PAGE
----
Navigation Links
REACT clinical trial supports new approach of accelerated treatment for Crohn's disease
Date:2/19/2014

The final results from an international clinical trial involving nearly 2,000 patients with Crohn's disease support the use of a new management strategy referred to as accelerated step-care as a best practice for the care of active Crohn's disease. The REACT (Randomized Evaluation of an Algorithm for Crohn's Treatment) study, led by Robarts Clinical Trials at Western University (London, Canada) provides valuable new insights for community gastroenterologists which should benefit patients. The results of the study will be presented at the European Crohn's and Colitis Organisation (ECCO) annual congress taking place in Copenhagen, Denmark on February 20-22, 2014.

Crohn's disease is a chronic, potentially debilitating, condition of the gastrointestinal tract which can cause abdominal pain, diarrhea, vomiting, and weight loss among other symptoms. Well over five million people globally are affected by Crohn's disease and ulcerative colitis.

Dr. Brian Feagan, CEO and Senior Scientific Director of Robarts Clinical Trials and a professor in the Division of Gastroenterology at Western's Schulich School of Medicine & Dentistry, says the medical management of Crohn's disease has undergone important changes over the past two decades with the introduction of TNF antagonists such as adalimumab and infliximab. The current treatment approach features sequential and incremental treatment intensification based on symptoms. In contrast, an accelerated step-care approach involves the early introduction of combined immunosuppression in high risk patients, which has been shown to induce and maintain remission, reduce the use of corticosteroids, and heal intestinal ulceration in those who fail conventional treatment.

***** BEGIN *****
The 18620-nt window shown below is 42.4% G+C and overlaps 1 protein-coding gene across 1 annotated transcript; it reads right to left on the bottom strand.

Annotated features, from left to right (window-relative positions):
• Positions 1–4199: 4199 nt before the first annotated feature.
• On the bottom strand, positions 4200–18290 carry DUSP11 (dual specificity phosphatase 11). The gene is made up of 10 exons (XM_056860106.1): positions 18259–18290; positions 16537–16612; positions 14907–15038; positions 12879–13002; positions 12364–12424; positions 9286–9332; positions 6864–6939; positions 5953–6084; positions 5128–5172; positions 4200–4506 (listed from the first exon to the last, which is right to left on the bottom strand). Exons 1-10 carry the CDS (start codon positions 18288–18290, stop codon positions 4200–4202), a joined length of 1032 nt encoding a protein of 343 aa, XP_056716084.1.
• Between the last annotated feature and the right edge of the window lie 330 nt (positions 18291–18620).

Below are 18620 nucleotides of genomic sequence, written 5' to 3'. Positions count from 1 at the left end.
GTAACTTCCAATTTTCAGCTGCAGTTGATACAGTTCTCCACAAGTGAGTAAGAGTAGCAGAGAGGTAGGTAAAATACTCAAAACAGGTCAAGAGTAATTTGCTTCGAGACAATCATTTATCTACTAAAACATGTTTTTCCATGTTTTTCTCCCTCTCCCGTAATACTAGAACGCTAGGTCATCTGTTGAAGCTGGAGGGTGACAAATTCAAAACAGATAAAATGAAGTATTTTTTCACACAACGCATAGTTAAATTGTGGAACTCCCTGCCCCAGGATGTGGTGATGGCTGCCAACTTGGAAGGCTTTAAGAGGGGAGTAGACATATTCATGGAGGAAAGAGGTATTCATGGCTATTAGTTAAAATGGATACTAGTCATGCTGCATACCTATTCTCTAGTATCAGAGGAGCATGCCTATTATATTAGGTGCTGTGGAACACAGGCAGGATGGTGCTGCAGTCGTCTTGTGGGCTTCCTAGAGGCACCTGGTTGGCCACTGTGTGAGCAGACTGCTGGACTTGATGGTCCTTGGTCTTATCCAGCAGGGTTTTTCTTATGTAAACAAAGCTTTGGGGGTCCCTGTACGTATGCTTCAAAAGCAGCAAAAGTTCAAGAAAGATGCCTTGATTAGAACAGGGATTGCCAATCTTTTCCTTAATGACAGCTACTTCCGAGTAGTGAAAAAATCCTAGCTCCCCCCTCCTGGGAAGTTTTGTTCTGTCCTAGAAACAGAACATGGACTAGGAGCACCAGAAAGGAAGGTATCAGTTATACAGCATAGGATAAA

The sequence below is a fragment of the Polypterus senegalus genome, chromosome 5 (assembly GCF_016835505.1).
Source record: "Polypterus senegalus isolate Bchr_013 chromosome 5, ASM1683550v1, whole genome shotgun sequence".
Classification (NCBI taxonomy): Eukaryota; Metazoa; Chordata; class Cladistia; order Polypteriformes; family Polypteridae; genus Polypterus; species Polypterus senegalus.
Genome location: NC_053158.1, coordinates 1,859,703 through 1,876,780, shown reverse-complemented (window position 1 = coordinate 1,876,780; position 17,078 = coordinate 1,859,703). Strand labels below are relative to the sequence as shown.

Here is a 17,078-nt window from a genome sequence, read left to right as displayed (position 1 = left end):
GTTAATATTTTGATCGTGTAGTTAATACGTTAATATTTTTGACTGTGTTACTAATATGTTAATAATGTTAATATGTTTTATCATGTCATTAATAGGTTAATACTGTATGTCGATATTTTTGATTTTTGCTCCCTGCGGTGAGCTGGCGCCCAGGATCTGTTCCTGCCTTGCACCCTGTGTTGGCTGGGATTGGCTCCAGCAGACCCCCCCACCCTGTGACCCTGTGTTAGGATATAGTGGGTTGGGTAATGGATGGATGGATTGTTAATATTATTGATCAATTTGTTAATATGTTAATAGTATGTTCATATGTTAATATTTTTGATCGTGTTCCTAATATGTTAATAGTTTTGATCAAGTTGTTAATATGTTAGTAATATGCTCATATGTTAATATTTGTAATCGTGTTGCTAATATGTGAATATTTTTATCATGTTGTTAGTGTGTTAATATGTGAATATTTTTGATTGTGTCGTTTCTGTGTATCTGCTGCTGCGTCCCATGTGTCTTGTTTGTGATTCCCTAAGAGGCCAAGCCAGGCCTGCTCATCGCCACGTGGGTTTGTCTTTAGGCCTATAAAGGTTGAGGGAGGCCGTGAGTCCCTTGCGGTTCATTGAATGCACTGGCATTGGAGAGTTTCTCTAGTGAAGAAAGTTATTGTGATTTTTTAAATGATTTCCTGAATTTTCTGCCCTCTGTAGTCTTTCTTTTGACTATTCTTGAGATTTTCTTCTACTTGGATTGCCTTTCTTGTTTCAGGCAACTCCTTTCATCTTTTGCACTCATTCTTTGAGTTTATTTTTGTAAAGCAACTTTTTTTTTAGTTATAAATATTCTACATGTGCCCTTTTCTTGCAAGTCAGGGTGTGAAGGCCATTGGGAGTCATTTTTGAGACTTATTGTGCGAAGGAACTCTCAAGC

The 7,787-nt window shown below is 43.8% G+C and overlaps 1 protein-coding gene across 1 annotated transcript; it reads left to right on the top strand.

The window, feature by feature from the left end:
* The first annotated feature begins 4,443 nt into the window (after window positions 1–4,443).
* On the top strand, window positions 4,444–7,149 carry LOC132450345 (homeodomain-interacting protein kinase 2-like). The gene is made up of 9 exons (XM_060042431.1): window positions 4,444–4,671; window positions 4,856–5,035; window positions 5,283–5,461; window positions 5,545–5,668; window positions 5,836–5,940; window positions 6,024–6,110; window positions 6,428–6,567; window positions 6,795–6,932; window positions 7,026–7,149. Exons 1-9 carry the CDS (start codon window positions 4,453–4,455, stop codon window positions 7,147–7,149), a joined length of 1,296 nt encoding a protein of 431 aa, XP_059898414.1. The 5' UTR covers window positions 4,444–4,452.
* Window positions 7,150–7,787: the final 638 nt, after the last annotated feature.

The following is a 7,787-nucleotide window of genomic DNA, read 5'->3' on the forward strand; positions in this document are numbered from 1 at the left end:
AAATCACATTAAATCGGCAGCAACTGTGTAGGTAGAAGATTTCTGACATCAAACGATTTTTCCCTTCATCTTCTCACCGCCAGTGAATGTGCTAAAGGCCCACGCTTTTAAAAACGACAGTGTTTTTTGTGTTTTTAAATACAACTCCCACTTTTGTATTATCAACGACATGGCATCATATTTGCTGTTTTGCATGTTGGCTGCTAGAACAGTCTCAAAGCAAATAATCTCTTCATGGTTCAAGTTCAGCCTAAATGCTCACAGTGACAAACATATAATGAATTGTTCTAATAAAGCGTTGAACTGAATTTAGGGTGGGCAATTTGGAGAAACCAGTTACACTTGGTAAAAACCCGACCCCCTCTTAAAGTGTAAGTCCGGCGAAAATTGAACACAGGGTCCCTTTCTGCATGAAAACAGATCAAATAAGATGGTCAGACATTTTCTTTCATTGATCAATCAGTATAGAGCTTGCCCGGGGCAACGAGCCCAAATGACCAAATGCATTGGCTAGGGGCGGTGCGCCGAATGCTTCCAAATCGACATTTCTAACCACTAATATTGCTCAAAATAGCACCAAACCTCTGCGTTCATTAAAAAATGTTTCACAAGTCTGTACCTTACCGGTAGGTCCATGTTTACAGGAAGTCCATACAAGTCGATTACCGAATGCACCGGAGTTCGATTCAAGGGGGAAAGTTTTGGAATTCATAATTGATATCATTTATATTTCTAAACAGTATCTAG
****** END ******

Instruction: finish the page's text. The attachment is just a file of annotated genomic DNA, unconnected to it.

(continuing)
Subsequent research, performed in both Crohn's disease and rheumatoid arthritis, indicated that TNF antagonists work best when: 1) used in combination with antimetabolites (e.g., azathioprine, methotrexate) and 2) introduced early in the course of the disease. Controlled studies such as CHARM (Crohn's Trial of the Fully Human Antibody Adalimumab for Remission Maintenance) have also demonstrated that TNF antagonist-based regimens can reduce the rate of surgery and hospitalization in comparison to conventional therapy.

"However, adoption of these key concepts by community gastroenterologists has been relatively slow," says Dr. Feagan. "This is primarily because many believe that the safety and efficacy of these agents may not be generalizable to their individual practice, since they were tested in academic centers. The REACT study was designed to address these concerns."

In this cluster-randomized trial, 39 community gastroenterology practices in Canada or Belgium were randomly assigned to a conventional management approach or to an accelerated step-care algorithm that featured early use of combined adalimumab/antimetabolite therapy. Within practices, up to 60 consecutive patients were entered and evaluated for 24 months to determine whether the implementation of an accelerated step-care approach would improve the management of Crohn's disease in comparison to conventional management methods.

Final results from the REACT clinical trial showed the proportion of patients in remission at 12 months was marginally greater in the group assigned to accelerated step-care. However, significant and clinically important reduction in rates for hospitalization, complications and surgeries were observed in practices assigned to early combined immunosuppression up to 24 months.